Take a bunch of strangers and trap them in an enclosed space for a significant enough length of time and it’s a sure bet they’ll come out changed by the experience—if plays and movies are to be believed. Take the jurors in Twelve Angry Men, Tom Hanks and assorted others in You’ve Got Mail, or the high school kids in The Breakfast Club. Eleven jurors changed their verdict, Tom decided to leave Parker Posey for Meg Ryan, and the Princess, Jock, Brain, Criminal, and Basket Case all revealed themselves to be night-and-day different from our first impression of them and bonded in the process. Such is the stuff of stage and screen fiction.

Writer-director Michael Leoni takes this tried-and-true formula and comes up with another winner in Elevator, a live-stage expansion of his 10-minute short film Somewhere In Between.

As the title indicates, the enclosed space in question is what the Brits like to call “a lift,” something which the seven trapped strangers are most definitely in need of.

There’s the CEO Woman (Deborah Vancelette), a 40ish hypochondriac with an ever-present bottle of Valium; the Businessman (Alex Rogers), a foul-tempered lout never off his cell phone; the Assistant (Erica Katzin), a pretty but plus-sized low rung on the corporate ladder with an out-of-control food obsession; the Musician (Mikie Beatty), a rosy-cheeked cutiepie of a singer-songwriter come to Hollywood in search of a career in The Industry; the Hot Girl (Karlee Rigby), a gorgeous model-type who probably doesn’t have a brain in her beautiful blonde head; the Goth Girl (Rachael Page), a black-garbed teen who appears to have taken Ally Sheedy’s Breakfast Club Basket Case as role model; and the Maintenance Man (William Stanford Davis), an older African American who may have been at his job even longer than the CEO Woman has been alive.

Clearly each of these seven is as much an archetype (some would say stereotype) as those Breakfast Club kids, and the trapped-in-a-small-space setup is a stage/screen formula (some would say cliché) that’s been done time and time again.

What makes Elevator transcend stereotype and cliché is its spot-on dialog, absolutely perfect casting, electric direction, and most importantly, the way each character turns out to be about as different from our first impression as can be imagined.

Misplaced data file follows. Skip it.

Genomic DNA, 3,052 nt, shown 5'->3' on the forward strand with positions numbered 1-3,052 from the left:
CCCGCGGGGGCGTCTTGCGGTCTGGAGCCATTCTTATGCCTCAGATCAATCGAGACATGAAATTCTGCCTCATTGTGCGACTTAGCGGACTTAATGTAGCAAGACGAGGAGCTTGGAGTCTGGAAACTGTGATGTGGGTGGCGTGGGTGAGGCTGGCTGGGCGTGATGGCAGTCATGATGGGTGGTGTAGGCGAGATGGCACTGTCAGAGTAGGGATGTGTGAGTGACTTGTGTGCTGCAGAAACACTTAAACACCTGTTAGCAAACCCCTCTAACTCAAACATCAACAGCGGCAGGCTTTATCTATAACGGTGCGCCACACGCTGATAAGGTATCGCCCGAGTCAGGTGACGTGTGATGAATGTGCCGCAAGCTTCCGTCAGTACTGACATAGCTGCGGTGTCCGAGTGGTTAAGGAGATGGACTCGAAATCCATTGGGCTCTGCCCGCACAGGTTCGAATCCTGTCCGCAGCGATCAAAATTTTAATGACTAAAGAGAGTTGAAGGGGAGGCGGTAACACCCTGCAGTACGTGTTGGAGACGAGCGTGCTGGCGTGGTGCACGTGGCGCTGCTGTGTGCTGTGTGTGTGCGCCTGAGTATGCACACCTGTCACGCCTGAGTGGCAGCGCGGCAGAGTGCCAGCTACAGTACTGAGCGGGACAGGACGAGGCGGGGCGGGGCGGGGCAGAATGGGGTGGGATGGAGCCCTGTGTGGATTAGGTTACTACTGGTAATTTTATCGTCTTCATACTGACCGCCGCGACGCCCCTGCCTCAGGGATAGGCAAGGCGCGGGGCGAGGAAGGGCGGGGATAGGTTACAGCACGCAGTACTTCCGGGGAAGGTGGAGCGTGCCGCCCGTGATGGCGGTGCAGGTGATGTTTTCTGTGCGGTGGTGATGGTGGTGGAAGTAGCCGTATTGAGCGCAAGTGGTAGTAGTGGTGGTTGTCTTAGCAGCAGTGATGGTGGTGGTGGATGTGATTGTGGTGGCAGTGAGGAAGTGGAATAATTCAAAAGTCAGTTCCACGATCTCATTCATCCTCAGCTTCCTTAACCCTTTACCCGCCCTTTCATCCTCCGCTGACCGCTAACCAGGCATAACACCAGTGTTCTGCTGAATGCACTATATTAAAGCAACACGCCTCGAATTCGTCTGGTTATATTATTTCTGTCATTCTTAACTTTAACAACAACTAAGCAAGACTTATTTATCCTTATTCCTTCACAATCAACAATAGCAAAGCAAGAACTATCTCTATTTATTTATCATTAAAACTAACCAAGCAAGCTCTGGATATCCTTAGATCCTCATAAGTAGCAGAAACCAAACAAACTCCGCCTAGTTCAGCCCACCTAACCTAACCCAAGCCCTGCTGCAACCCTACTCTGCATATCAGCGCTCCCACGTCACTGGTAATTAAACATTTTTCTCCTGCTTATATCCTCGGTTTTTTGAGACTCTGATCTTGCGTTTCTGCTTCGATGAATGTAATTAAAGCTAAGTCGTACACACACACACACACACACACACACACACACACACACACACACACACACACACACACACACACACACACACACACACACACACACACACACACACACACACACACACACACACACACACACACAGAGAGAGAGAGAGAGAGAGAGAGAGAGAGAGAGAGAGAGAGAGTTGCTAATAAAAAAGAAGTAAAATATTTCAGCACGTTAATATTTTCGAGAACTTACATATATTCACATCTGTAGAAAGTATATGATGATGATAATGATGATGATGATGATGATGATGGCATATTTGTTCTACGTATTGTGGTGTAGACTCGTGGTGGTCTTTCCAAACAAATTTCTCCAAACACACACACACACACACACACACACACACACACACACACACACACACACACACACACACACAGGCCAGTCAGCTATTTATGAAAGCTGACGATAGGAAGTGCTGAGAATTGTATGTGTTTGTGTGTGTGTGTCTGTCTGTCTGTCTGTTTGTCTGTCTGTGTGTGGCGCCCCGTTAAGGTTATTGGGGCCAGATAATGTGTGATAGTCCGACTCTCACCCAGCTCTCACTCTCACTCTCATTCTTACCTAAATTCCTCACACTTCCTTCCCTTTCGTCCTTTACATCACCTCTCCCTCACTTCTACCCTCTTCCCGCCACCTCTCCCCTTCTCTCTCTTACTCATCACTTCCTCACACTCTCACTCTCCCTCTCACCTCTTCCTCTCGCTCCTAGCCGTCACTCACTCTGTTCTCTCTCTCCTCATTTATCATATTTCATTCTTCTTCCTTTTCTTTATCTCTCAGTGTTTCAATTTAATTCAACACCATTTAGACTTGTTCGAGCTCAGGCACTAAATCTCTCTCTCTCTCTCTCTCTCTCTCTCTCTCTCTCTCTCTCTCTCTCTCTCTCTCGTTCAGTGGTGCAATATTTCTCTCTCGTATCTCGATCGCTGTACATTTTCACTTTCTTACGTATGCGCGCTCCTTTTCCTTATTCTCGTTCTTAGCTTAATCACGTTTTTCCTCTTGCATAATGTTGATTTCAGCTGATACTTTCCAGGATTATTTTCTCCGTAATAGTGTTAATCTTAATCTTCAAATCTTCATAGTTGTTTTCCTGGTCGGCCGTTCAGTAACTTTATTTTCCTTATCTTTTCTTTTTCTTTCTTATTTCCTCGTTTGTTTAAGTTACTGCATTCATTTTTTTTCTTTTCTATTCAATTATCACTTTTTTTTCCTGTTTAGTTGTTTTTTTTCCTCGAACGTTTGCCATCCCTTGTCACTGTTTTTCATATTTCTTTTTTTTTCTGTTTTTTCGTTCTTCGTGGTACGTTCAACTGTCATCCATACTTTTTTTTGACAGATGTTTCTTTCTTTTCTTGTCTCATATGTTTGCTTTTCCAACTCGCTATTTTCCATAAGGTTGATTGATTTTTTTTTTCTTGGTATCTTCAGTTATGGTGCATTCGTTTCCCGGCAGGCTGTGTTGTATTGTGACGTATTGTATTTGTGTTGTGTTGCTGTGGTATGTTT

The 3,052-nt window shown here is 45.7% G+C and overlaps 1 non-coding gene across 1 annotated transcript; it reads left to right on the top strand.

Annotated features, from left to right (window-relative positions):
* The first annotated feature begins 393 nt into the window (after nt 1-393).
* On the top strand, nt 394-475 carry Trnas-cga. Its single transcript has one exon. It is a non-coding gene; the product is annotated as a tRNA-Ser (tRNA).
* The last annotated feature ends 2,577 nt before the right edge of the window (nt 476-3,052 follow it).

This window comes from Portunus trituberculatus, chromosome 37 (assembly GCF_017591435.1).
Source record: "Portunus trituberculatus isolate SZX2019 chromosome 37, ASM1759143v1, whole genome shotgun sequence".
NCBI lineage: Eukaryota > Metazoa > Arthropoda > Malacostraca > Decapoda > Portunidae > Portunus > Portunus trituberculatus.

If the characters themselves have pegged each other as this or that “type,” then we in the audience are equally guilty of doing just that. The Businessman must be an asshole, the Hot Girl a dumb bunny, and the Maintenance Man a nobody from South Central.

Thus, much of the pleasure of watching these seven strangers in their high rise cage is in the jolt we feel as each one’s unexpected truths are revealed. There’s also the enjoyment in seeing once again the truth of Barbra Streisand’s musical assertion that “People who need people are the luckiest people in the world,” for if ever there were seven people in need of other people in their lives, they are the seven sharing an elevator in Elevator.

There’s not a weak link in the cast. Beatty, Davis, Katzin, Page, Rigby, Rogers, and Vancelette so thoroughly become the characters they’re playing that it’s hard to believe writer/director Leoni didn’t find them all in an office building elevator. In addition to their acting gifts, Beatty proves a fine singer/guitarist, Rigby a terrific dancer, and (at the risk of a plot spoiler) Katzin shows of those sensational pipes she first revealed in Leoni’s The Playground.

Sharing star billing with Leoni and his ensemble is Mario Marchetti’s pulsating original music and Marchetti’s and sound engineer Ryuichi Lee’s sound design, one of the best of the year, which has us hearing the characters’ inner thoughts as well as the various sounds you’d expect on an elevator, whether in functioning or non-functioning mode. Matt Richter’s lighting enhances Elevator’s suspense. Bailey C. Scott’s set design is simple in the extreme and entirely right for the play and the space in which it’s being performed. David Johnson is stage manager assisted by Nick Pumroy, casting is by Kara Sullivan Casting, and Michelle Kaufer and Schoen Smith are the show’s producing team.

Elevator is a perfect example of the kind of quality production one can find just under the radar in this theater-packed city of ours—proof positive that it’s not just the higher profile 99-seat companies that offer audiences a memorable night at the theater. There’s talk of an extension beyond the Hollywood Fringe Festival, of which Elevator is a part. This is one show that most definitely deserves a longer run.

Hudson Guild Theatre, 6539 Santa Monica Blvd , Los Angeles.

–Steven Stanley
June 20, 2010

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